Principled Eclectisim

Teacher and students in classroom
Hill Street Studios/Getty Images

A few years ago I was introduced to principled eclecticism as a means of establishing ESL/EFL class objectives. Basically, principled eclecticism refers to the use of various teaching styles in a discriminating manner as required by learner needs and styles.

Applying Principled Eclectisim

While this "loose" approach may sound either ideal or simplistic depending on your point of view, it requires a basic grasp of some of the principle schools of thought as a means of getting an overview of issues directly related to satisfying learners' needs.

In a nutshell, the application of principled eclecticism proceeds by first addressing the issue of learners' needs and styles. Once these two basic elements have been evaluated, the teacher can develop a needs analysis which can then be used to develop the course syllabus.


  • Interlanguage Skill: A scala of languages that fit the level of the student's language skill at any moment. In other words, there are many levels of speaking a language each of which can be sufficient for a given student.
  • Comprehensible Input: Originated by Krashen, the core of this idea is that if we do not understand the input we cannot learn.
  • Negotiation of Meaning: Interactional hypothesis that states that learning comes about in the moment of exchange between a native speaker and a non-native speaker.
  • Product Oriented Approach: The accumulation of bits and pieces of a language (for example, learning tenses and doing exercises based on correct tense usage).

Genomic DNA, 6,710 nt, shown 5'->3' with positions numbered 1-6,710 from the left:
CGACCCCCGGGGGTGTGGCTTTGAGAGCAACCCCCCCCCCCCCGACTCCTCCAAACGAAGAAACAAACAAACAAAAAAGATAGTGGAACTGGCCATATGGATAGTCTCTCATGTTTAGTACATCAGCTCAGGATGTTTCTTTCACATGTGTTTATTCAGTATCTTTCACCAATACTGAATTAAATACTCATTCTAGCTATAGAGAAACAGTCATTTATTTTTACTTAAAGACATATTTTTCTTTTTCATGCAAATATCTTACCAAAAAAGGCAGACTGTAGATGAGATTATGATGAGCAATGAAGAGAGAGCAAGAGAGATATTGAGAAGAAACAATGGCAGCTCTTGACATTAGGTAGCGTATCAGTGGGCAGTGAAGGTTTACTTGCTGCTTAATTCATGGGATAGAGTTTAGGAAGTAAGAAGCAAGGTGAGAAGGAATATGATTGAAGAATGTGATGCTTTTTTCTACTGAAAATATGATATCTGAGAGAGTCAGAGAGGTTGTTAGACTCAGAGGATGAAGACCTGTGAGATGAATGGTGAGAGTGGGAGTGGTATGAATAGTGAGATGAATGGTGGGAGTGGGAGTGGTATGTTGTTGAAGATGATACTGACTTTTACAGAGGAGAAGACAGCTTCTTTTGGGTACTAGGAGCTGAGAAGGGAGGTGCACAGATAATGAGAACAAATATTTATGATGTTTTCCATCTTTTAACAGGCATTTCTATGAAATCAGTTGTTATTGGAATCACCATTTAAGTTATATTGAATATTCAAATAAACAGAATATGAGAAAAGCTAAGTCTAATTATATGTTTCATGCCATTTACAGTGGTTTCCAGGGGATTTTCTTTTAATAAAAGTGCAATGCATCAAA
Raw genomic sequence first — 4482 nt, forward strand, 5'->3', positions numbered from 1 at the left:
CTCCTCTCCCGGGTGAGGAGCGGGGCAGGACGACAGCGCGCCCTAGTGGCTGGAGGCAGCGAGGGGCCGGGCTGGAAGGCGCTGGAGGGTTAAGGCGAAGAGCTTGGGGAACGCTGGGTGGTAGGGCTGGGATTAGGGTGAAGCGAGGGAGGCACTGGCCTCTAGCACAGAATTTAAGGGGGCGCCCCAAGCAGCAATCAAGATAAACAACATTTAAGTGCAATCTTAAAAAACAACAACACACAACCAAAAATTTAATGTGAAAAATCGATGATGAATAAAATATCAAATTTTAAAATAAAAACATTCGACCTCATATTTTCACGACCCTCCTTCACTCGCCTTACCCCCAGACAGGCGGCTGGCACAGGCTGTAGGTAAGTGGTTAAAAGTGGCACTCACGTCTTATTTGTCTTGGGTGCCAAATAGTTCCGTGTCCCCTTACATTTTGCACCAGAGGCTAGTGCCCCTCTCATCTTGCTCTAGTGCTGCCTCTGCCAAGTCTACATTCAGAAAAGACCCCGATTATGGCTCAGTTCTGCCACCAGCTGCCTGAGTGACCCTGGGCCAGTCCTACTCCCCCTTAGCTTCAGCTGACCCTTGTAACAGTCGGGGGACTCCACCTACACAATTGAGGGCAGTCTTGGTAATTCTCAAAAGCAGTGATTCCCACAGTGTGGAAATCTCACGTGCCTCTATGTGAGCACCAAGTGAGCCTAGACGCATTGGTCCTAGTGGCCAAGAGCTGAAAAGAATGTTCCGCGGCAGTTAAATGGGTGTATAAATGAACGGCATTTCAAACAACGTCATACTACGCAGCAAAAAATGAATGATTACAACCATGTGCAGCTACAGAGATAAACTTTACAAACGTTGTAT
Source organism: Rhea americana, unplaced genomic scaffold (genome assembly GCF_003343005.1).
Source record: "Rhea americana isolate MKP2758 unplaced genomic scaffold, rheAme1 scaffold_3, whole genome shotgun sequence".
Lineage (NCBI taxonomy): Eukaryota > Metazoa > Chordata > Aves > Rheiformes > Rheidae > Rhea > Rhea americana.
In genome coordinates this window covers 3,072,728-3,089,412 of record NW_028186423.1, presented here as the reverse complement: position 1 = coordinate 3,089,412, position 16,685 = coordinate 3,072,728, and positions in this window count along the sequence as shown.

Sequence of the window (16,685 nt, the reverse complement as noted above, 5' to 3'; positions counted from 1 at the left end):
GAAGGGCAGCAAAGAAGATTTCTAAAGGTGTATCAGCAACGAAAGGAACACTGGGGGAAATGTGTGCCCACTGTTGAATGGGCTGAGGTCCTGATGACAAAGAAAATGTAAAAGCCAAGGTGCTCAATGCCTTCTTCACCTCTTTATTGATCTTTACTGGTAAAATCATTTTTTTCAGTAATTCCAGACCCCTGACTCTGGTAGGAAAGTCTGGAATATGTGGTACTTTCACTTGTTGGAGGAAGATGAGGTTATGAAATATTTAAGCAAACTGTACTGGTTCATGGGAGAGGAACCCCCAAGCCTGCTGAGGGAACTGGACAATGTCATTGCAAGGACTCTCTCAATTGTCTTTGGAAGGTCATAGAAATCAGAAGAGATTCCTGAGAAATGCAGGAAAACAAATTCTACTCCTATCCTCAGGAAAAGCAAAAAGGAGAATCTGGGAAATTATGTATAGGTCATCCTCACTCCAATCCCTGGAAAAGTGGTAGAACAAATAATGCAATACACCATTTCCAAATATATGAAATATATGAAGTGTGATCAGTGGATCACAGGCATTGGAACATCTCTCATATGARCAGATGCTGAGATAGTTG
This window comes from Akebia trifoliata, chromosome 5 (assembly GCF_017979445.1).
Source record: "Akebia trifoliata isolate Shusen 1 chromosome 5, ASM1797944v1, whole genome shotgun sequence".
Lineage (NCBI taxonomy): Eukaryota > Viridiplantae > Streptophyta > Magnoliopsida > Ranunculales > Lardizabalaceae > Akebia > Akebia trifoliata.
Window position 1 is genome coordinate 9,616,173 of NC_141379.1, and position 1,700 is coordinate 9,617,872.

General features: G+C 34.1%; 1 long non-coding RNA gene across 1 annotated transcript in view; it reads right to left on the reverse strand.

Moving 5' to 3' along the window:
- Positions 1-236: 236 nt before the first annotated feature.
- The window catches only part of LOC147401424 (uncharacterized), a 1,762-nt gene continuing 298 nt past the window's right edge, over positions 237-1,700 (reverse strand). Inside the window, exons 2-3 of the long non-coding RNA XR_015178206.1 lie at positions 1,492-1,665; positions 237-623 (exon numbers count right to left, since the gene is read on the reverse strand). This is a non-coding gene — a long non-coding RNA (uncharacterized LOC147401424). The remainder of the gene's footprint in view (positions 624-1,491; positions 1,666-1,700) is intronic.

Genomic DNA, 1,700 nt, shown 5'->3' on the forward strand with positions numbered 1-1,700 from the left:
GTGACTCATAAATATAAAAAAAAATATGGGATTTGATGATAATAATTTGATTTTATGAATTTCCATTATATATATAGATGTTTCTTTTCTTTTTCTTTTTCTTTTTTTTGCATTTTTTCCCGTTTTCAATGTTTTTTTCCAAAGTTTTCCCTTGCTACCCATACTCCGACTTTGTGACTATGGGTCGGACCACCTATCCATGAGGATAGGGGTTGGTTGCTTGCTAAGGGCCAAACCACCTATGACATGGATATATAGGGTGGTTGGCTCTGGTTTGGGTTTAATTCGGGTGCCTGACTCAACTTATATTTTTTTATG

Example Cases

    The following two cases give examples of the process involved in applying this approach to different types of classes.

    Class 1 Needs and Styles

    • Age: young adults from 21-30
    • Nationality: class of German students located in Germany
    • Learning Styles: college educated, familiarity with product oriented approach to learning a language, widely traveled and familiarity with other European cultures.
    • Goals: First Certificate Examination at end of course
    • Interlanguage Skills: all students can communicate in English and accomplish most common language tasks (i.e., completing day-to-day tasks in a native speaker society, telephone, expressing viewpoints, etc.), higher level complexity such as writing essays, expressing complex arguments in fine detail is next desired step.
    • Course Duration: 100 hours


    • As the First Certificate Examination is the goal of the course and there is a limited number of hours, the course will have to often employ a deductive (i.e., teacher centered, book learning) approach in order to complete all the grammatical tasks required by the examination.
    • Students are very familiar with traditional learning approaches such as grammar charts, drill exercises, etc. In this case, awareness raising concerning basic language patterns will not be necessary. However, as the students are quite young and most fresh out of college, they may have to be helped to understand and accept more innovative (i.e., inductive) approaches to learning (i.e., role-playing for improving speaking skills, general class discussions with little or no correction) as they are probably used to more goal oriented study situations.